majorities across nearly all major demographic and political subgroups of the likely
electorate. The two exemptions are registered Republicans and political conservatives,
large majorities of whom continue to stand behind Trump in a 2020 re-election bid.

Berkeley IGS Poll #2019-02                   4                       Friday, June 14, 2019
Table 2
           Likelihood of voting to re-elect Trump in the 2020 general election
          (among Californians likely to vote in the November general election)
                             Definitely   Probably    Probably      Definitely
                              vote to      vote to    not vote to   not vote to
                              re-elect     re-elect    re-elect      re-elect     Depends
                                 %            %           %             %           %
Total likely voters              26           5            3             63          3

Party registration
 Democrats                       2              1         2             95           *
 Republicans                     76             9         2             9            4
 No party preference/other       17             8         7             63           5

Political ideology
 Very conservative               84          5            1             7            3
 Somewhat conservative           64          11           5             15           5
 Moderate                        19          7            5             65           4
 Somewhat liberal                2           *            2             95           1
 Very liberal                    *           *            1             99           *

Region
 Los Angeles County              19             4         3             72           2
 Orange/San Diego counties       33             6         4             55           2
 Other Southern California       32             7         4             53           4
 Central Valley                  36             5         2             54           3
 San Francisco Bay Area          16             5         4             73           2
 Other Northern California       34             3         2             57           4

Gender
 Male                            28             5         4             60           3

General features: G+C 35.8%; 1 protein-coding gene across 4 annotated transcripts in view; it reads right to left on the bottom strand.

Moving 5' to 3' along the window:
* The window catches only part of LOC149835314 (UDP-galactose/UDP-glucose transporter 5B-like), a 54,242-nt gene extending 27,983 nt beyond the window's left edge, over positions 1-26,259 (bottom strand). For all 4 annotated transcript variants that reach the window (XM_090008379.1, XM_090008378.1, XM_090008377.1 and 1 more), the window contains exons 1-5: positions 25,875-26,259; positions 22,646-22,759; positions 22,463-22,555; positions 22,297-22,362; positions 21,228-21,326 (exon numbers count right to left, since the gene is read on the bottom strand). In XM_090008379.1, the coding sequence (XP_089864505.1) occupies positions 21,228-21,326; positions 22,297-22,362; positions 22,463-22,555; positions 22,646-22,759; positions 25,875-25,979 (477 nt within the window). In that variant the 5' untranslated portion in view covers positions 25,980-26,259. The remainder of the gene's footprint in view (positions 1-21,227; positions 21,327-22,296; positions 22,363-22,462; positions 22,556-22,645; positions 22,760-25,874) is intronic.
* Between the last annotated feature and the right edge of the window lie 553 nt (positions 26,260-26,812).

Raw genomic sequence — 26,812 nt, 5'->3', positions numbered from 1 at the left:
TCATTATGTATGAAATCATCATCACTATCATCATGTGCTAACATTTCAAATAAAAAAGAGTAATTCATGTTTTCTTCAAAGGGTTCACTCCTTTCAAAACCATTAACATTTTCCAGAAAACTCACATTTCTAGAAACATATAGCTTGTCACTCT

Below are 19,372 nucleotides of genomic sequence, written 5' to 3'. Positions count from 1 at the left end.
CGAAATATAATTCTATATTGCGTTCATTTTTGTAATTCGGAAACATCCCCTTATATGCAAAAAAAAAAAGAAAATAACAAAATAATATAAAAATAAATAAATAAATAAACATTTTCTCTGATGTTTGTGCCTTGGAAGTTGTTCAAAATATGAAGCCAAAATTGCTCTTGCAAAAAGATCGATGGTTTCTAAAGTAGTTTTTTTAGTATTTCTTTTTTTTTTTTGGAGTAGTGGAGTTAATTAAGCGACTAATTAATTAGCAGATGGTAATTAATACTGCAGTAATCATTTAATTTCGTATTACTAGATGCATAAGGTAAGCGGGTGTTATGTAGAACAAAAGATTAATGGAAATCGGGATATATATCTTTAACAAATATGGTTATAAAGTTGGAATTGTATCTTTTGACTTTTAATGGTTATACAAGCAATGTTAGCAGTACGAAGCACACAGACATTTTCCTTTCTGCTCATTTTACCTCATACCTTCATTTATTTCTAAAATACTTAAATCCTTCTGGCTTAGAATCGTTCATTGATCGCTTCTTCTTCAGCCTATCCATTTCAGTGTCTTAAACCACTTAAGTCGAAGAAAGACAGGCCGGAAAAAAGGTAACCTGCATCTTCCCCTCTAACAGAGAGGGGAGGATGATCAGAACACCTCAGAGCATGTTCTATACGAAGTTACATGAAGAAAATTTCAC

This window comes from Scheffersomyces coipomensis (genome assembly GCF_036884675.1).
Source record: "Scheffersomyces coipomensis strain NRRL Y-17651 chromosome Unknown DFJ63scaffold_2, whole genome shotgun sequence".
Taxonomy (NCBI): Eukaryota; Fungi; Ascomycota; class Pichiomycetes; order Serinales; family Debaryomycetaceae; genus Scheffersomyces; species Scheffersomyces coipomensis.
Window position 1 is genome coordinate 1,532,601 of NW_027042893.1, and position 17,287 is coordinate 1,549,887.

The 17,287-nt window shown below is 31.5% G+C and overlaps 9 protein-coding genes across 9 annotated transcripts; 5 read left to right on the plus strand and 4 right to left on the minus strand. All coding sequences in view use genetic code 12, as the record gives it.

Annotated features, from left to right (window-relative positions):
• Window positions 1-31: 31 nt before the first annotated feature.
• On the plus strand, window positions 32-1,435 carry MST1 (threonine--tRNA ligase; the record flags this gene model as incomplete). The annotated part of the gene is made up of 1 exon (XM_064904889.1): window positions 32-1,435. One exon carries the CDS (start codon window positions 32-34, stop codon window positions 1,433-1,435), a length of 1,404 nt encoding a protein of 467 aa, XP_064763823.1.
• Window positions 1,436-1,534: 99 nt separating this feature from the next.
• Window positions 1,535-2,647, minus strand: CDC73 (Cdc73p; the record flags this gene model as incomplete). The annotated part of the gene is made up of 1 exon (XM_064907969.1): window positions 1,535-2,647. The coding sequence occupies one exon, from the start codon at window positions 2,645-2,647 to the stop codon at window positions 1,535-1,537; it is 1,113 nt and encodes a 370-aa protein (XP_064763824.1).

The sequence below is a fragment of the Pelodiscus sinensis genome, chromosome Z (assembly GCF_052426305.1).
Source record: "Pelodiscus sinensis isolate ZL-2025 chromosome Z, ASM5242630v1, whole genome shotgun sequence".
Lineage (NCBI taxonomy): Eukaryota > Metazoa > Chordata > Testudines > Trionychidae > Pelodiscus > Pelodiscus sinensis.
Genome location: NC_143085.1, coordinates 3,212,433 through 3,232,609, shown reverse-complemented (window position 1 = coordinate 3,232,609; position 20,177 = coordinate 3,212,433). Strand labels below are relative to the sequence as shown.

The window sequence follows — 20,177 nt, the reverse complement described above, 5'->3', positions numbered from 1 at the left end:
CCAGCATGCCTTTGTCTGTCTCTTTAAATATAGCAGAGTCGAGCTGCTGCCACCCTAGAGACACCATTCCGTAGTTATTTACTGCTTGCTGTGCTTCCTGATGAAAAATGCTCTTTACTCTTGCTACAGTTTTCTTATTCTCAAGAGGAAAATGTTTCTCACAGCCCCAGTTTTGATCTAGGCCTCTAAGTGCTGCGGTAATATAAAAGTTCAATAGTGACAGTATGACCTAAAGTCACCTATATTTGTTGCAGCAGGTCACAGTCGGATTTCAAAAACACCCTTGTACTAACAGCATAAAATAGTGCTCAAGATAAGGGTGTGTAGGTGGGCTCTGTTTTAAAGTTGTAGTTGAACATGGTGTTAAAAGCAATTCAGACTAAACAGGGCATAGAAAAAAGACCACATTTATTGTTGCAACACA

Female                          24             4         3             66           3

Age
 18-29                           13             4         5             74           4
 30-39                           17             7         1             71           4
 40-49                           27             5         3             63           2
 50-64                           33             6         4             55           2
 65 or older                     29             3         3             62           3

Race/ethnicity
 White non-Hispanic              32             5         2             59           2
 Latino                          16             3         5             74           2
 Asian American                  12             6         9             69           4
 African American                14             2         1             82           1

Evangelical Christian
 Yes                             51             7         3             36           3
 No                              20             4         3             71           2
 * less than 1%

Berkeley IGS Poll #2019-02                  5                       Friday, June 14, 2019
Significant segment of GOP voters think it would be good if other candidates were
to run against the President in the Republican primary

Despite California Republicans strong inclination to back the President in a re-election
bid next year, 44% of likely GOP primary voters here feel it would be a good thing if
other candidates were to run against Trump in the Republican presidential primary.

This view is most widely held by GOP voters under age 40, political moderates and non-
evangelicals within the party, although over a third of likely Republican voters in most
other major demographic subgroups also hold to this view.

                                    Table 3
      Voter views about other candidates running against President Trump
       for the GOP nomination in the 2020 Republican primary election
         (among Californians likely to vote in the Republican primary)
                                           Good               Bad
                                           thing             thing
                                             %                 %
    Total likely GOP primary voters          44                56

    Political ideology
     Very conservative                         28            72
     Somewhat conservative                     47            53
     Moderate/liberal                          58            42